Elaine Storkey  looks at the skilful way Jesus told stories that drew people in, but ultimately challenged them


Most entertainers love an audience. It’s so important to them that other people engage with them and like what they do. Whether it’s people buying tickets for a performance, gathering around a street musician or subscribing on YouTube, audiences are the name of the game. And none of this is new. Today, we have more sophisticated ways than ever of amusing ourselves, but wanting to be entertained seems to have run through the whole of history. Every culture has had its means of distraction, whether through laughter and fun, or through horrible and gruesome activities. 

When we read the New Testament we should therefore not be surprised to find that many of the people who went to see Jesus were looking for entertainment. Some might well have gathered around him to watch magic, remembering the bread and fish that he multiplied to feed 5000 hungry mouths (Matthew 14:13-21). Others would have wanted to witness spectacular healings: a little girl brought back to life (Luke 8:49-56) or those paralysed suddenly able to walk again (John 5:1-9). Others were bystanders to Jesus’ wit and quick thinking in debates: they loved it when Jesus outplayed the religious leaders at their own game, trumping their trick questions with a clever question of his own (Matthew 21:23-25). Yet others wanted to listen to an inspirational prophetic speaker who could interpret the past and foretell the future, as well as read people’s personal history (John 4:29).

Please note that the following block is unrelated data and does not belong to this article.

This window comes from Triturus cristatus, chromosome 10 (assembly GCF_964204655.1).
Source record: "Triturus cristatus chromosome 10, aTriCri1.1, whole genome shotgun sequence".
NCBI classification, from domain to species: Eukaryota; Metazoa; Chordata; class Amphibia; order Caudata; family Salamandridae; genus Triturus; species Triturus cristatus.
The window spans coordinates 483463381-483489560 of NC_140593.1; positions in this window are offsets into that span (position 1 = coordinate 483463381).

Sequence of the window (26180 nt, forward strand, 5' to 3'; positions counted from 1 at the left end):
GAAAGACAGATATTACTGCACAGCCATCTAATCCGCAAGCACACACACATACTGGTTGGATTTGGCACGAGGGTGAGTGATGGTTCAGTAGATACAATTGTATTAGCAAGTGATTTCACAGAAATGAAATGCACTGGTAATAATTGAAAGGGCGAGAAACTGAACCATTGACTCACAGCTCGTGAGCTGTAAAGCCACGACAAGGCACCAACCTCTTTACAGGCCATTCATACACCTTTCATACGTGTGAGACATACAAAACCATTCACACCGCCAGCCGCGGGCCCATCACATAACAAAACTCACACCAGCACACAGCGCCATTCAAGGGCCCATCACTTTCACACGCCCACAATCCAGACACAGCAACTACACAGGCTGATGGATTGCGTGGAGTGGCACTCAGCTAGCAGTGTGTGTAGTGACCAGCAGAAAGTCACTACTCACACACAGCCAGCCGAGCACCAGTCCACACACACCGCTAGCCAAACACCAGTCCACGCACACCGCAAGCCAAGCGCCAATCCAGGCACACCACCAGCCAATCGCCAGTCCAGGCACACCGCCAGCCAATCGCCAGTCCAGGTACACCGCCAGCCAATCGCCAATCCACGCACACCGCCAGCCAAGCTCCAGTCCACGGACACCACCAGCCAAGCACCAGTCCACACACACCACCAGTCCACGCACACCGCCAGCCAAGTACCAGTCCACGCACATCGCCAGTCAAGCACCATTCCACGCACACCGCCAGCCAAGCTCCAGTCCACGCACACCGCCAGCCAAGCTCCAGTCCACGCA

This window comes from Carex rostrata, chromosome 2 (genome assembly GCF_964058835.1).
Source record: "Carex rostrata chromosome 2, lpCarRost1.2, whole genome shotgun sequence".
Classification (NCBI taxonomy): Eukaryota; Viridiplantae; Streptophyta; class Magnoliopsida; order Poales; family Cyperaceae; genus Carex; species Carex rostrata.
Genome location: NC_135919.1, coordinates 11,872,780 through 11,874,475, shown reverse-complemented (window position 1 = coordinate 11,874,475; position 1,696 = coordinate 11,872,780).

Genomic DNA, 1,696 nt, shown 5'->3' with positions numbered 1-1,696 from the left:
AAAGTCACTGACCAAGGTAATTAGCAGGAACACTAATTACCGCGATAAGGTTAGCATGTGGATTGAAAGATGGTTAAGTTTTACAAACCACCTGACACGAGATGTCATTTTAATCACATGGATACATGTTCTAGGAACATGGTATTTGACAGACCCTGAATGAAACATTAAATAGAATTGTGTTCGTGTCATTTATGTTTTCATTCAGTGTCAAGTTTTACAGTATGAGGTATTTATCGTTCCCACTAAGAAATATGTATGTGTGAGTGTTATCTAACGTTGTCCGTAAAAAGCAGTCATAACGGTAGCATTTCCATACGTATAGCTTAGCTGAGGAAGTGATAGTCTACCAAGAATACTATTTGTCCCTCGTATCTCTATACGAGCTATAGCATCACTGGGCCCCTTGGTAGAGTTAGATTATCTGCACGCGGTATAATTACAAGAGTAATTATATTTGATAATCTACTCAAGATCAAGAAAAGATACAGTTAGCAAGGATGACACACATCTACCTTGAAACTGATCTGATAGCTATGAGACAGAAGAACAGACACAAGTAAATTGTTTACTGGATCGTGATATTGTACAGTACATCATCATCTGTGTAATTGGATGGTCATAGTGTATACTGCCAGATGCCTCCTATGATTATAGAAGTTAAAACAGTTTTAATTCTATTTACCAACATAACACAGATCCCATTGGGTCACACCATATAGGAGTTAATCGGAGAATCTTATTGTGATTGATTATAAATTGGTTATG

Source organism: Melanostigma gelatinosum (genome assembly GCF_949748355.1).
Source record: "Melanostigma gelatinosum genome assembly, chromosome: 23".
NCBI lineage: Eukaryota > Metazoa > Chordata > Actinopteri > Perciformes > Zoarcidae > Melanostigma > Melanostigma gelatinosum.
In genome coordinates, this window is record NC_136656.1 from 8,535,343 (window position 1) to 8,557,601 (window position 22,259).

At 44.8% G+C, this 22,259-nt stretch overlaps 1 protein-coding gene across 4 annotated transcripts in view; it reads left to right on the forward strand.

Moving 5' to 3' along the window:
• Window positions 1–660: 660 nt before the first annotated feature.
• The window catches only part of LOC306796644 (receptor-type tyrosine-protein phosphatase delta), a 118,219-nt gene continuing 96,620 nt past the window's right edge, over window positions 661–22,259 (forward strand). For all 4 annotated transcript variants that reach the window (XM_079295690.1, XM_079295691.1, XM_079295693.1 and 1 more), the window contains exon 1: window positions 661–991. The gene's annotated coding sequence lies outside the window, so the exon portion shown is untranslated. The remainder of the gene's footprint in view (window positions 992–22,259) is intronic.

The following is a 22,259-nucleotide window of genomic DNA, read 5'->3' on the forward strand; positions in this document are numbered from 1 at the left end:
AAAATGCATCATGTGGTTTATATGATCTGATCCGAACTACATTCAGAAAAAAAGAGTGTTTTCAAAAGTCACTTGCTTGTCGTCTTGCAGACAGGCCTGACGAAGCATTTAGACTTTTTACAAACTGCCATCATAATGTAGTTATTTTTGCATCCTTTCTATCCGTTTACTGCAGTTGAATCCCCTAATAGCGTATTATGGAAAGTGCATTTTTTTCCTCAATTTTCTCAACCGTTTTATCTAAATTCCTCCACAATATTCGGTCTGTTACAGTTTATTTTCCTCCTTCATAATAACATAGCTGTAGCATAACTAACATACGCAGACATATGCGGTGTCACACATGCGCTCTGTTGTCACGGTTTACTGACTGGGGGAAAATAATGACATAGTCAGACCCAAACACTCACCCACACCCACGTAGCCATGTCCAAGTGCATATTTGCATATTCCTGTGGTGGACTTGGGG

A skilled communicator

Jesus was clearly an entertainer. His enemies recognised that and feared it. As a brilliant communicator, he could easily get the crowds to listen. He was skilled at using imaginative metaphors; he was ingenious in all the literary devices he employed. Take hyperbole for example: exaggeration for effect. Some of the comparisons he made were so embellished and ridiculous they must have made people laugh: “It is easier for a camel to go through the eye of a needle than for someone who is rich to enter the kingdom of God” (Matthew 19:24). The image of a huge lumpy camel, with its quizzical face being threaded through a needle, is utterly bizarre. But the humour of this impossibility conveys the meaning of what Jesus was saying – beware of craving after riches as they’ll seriously bar your entrance to heaven. The same exaggeration is there in his send-up of self-delusion: “How can you say to your brother, ‘Let me take the speck out of your eye,’ when all the time there is a plank in your own eye?” (Matthew 7:4). Again, the idiocy of the picture of a massive piece of wood coming out of someone’s eye and obscuring their vision without them realising it, absurdly conveys the extent to which we can be blinded by self-righteousness.

he [Jesus] was ingenious in all the literary devices he employed

Anyone who reads the New Testament recognises that Jesus’ skill at entertainment comes over most of all in his storytelling. The Gospel writers record around 40 stories that Jesus told to different kinds of audiences. In these parables he took his listeners on a journey, often from simple events that would have been familiar to them, to very deep meanings that would have unfolded quietly as he spoke. His language paints pictures – of a farmer in a field scattering his seed and hoping it would grow or of a man on a journey from Jerusalem to Jericho. But then there is a focus on the details: the ground and its rocks and thorns and well-trodden paths, lying in wait for the hapless seed, the thieves and villains ready to ambush the traveller. The plots are attention-grabbing because the events are so easily identifiable, yet we are not always sure where Jesus will lead us and endings can surprise us. 

Helping us to connect